Stellenbosch University

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Comparison of clinical geneticist and computer visual attention in assessing genetic conditions

posted on 2024-04-17, 10:13 authored by Dat Duong, Anna Rose Johny, Suzanna Ledgister Hanchard, Christopher Fortney, Kendall Flaharty, Fabio Hellmann, Ping Hu, Behnam Javanmardi, Shahida Moosa, Tanviben Patel, Susan Persky, Ömer Sümer, Cedrik Tekendo-Ngongang, Hellen Lesmann, Tzung-Chien Hsieh, Rebekah L. Waikel, Elisabeth André, Peter Krawitz, Benjamin D. Solomon

Artificial intelligence (AI) for facial diagnostics is increasingly used in the genetics clinic to evaluate patients with potential genetic conditions. Current approaches focus on one type of AI called Deep Learning (DL). While DL-based facial diagnostic platforms have a high accuracy rate for many conditions, less is understood about how this technology assesses and classifies (categorizes) images, and how this compares to humans. To compare human and computer attention, we performed eye-tracking analyses of geneticist clinicians (n = 22) and non-clinicians (n = 22) who viewed images of people with 10 different genetic conditions, as well as images of unaffected individuals. We calculated the Intersection-over-Union (IoU) and Kullback–Leibler divergence (KL) to compare the visual attentions of the two participant groups, and then the clinician group against the saliency maps of our deep learning classifier. We found that human visual attention differs greatly from DL model’s saliency results. Averaging over all the test images, IoU and KL metric for the successful (accurate) clinician visual attentions versus the saliency maps were 0.15 and 11.15, respectively. Individuals also tend to have a specific pattern of image inspection, and clinicians demonstrate different visual attention patterns than non-clinicians (IoU and KL of clinicians versus non-clinicians were 0.47 and 2.73, respectively). This study shows that humans (at different levels of expertise) and a computer vision model examine images differently. Understanding these differences can improve the design and use of AI tools, and lead to more meaningful interactions between clinicians and AI technologies.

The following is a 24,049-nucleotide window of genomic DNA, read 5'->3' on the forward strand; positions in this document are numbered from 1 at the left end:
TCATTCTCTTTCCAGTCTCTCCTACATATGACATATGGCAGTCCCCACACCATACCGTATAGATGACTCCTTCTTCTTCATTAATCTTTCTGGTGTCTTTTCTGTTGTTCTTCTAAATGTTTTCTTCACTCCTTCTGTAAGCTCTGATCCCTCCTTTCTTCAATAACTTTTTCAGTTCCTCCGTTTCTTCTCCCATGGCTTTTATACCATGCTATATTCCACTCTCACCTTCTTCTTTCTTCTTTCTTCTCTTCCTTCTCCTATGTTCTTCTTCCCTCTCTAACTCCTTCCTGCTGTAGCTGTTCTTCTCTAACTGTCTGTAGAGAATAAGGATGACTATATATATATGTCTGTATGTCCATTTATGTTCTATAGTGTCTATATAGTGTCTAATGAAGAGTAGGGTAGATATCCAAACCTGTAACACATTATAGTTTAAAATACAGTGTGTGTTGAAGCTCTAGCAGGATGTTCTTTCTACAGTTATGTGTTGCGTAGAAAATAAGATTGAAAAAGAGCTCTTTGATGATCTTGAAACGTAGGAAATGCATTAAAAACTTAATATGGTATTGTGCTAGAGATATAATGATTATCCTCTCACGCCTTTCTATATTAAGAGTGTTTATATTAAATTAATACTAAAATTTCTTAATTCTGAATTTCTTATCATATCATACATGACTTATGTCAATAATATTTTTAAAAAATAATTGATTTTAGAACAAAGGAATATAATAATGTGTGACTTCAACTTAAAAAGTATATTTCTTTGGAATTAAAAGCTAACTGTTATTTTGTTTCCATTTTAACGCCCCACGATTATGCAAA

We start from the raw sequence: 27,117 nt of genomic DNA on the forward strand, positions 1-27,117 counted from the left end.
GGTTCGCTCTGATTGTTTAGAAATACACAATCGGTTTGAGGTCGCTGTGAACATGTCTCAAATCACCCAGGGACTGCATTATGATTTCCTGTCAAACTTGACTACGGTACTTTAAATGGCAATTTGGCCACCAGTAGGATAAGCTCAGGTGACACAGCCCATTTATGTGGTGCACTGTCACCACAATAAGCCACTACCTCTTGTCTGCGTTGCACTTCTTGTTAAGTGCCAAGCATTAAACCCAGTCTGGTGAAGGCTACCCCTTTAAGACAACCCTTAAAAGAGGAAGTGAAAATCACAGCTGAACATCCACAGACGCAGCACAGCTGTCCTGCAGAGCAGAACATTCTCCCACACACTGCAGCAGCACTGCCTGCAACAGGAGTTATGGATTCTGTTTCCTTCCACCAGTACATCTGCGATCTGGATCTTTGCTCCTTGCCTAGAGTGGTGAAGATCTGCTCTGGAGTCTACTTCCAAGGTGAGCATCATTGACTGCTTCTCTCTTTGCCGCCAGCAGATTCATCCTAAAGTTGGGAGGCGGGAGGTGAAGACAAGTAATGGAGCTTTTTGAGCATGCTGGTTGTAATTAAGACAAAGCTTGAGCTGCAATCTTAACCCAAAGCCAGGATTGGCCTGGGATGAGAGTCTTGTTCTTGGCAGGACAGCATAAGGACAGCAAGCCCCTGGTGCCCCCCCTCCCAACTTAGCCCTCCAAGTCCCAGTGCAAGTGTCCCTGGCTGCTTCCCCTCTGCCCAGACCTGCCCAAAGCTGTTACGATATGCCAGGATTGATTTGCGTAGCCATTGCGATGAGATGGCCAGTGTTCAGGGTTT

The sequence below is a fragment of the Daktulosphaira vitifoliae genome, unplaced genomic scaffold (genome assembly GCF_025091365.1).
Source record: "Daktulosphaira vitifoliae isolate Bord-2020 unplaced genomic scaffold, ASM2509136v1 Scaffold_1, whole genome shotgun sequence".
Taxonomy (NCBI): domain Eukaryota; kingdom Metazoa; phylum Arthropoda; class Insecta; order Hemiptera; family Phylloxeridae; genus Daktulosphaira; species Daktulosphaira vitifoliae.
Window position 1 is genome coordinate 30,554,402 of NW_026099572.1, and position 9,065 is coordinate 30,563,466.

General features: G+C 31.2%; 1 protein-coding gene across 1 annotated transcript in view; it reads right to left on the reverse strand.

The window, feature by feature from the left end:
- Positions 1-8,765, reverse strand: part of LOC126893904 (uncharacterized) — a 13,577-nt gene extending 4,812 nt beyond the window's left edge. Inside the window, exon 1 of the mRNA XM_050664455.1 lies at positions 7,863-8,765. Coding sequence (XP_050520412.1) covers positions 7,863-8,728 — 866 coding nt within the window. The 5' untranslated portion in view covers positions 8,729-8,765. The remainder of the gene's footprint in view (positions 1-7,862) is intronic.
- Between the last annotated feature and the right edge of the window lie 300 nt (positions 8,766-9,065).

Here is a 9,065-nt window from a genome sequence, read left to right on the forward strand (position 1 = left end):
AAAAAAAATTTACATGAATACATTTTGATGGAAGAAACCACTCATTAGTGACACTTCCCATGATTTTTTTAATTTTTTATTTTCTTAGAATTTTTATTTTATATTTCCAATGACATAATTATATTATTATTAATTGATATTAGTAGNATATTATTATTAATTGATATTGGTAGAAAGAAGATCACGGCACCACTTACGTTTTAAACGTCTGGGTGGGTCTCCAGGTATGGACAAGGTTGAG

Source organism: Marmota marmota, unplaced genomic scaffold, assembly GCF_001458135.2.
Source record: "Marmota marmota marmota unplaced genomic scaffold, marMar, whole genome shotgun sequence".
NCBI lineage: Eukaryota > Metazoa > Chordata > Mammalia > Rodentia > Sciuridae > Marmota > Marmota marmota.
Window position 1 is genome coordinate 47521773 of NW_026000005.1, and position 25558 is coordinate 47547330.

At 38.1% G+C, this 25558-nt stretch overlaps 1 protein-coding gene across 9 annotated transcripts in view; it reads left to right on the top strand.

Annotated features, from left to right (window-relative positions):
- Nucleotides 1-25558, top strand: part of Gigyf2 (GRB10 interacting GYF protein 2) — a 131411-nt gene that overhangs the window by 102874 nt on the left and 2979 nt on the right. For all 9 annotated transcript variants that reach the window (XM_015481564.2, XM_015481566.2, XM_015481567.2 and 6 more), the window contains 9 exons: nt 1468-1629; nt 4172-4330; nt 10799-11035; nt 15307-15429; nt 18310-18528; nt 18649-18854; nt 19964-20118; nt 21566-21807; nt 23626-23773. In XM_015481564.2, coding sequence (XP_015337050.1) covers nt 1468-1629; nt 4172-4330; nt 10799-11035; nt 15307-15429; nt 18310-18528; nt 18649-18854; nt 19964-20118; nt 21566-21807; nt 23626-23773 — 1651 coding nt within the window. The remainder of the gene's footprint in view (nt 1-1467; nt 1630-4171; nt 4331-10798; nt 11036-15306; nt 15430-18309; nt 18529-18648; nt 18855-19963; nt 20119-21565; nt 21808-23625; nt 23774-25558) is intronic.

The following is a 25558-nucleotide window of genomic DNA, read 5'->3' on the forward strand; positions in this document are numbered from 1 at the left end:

Intramural Research Program of the National Human Genome Research Institute, National Institutes of Health.



Stellenbosch University


Duong, Dat; Johny, Anna Rose; Hanchard, Suzanna Ledgister; Fortney, Christopher; Flaharty, Kendall; Hellmann, Fabio; Hu, Ping; Javanmardi, Behnam; Moosa, Shahida; Patel, Tanviben; Persky, Susan; Sümer, Ömer; Tekendo-Ngongang, Cedrik; Lesmann, Hellen; Hsieh, Tzung-Chien; Waikel, Rebekah L.; André, Elisabeth ; Krawitz, Peter; Solomon, Benjamin D.




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Recommended Citation

Duong, D, Johny, AR, Hanchard, SL, Fortney, C, Flaharty, K, Hellmann, F, Hu, P, Javanmardi, B, Moosa, S, Patel, T, Persky, S, Sümer, Ö, Tekendo-Ngongang, C, Lesmann, H, Hsieh, T, Waikel, RL, André, E, Krawitz, P & Solomon, BD. 2024. Comparison of clinical geneticist and computer visual attention in assessing genetic conditions. Dataset. DOI:

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